The late great John Wooden is credited as saying, “Failure is not fatal, but failure to change might be.” I think that failure can be instructive, and that many would agree something in our strategy should be adjusted if we fall short of our goal. During my early years, I perfected the art of failure. And later in life, I’ve gotten better at it.
I failed second grade. This was embarrassing for some time – I was a 19-year-old high school senior. I failed math, one plus one never equaled two for me. I was slower than average intellectually – it was painful to acknowledge.
I failed out of college my freshman year. I received the letter announcing my dismissal during Christmas break. I was ashamed; it was not a good Christmas. I failed at relationships—until I married, I was never in a relationship longer than nine months. My self-diagnosis is attachment disorder.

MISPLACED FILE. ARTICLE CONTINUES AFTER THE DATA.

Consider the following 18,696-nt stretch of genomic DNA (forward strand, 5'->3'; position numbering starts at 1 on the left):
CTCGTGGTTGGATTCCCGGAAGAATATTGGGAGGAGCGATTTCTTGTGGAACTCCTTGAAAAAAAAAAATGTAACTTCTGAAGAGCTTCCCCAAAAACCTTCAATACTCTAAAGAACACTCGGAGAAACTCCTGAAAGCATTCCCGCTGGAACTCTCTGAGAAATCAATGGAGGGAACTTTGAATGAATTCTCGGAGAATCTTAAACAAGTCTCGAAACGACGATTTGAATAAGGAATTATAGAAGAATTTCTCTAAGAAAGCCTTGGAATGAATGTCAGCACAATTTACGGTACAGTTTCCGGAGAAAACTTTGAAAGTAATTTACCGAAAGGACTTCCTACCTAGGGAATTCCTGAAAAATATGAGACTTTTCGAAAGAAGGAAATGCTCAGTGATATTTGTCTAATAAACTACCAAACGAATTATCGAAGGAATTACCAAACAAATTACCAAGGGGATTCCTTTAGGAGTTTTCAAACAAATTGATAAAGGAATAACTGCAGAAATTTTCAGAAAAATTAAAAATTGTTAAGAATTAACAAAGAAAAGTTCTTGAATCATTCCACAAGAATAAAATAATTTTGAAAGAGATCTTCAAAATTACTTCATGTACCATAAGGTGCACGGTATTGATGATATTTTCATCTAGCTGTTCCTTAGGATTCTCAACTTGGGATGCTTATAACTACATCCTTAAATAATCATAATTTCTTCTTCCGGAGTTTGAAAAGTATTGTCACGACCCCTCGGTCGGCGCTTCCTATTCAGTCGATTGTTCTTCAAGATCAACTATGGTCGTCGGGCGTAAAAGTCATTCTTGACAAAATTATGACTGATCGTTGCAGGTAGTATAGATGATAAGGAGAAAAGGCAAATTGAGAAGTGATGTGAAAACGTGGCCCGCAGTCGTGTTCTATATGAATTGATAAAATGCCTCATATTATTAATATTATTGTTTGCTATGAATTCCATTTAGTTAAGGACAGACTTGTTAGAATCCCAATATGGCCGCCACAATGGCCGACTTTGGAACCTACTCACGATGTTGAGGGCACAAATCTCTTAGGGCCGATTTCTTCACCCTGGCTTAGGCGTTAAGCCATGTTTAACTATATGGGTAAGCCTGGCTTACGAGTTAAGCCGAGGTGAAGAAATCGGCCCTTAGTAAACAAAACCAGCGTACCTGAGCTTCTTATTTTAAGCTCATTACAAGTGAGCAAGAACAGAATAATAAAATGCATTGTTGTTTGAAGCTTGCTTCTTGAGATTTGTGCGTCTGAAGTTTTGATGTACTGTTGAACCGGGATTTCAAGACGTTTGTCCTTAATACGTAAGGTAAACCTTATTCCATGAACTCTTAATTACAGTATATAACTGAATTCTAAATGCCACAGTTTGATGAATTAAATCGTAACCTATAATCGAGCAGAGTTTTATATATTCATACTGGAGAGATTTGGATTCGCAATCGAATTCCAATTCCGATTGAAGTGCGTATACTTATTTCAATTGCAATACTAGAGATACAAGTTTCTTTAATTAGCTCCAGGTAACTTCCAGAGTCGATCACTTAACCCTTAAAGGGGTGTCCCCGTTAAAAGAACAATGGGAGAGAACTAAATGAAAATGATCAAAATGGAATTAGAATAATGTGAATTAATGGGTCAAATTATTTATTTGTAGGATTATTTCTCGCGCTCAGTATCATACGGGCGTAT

When I began my career, I blew it on work projects. For a while, I failed in my attitude; I didn’t always know how to handle adversity and setbacks.
Over time, I’ve gotten better at failing because I’ve failed forward, learning to pause and find the lesson in the setback. I believe in forward motion. I still fail often, but I am blessed to have people in my life that help me adjust my course. They help me change my perspective. They challenge me to press into the exhaustion and to leave nothing on the court. Whether we change or not, our time is limited. As the clock runs out, my competitive spirit wants one last chance to leave my most significant mark. I’m coachable Lord, what will you have me do?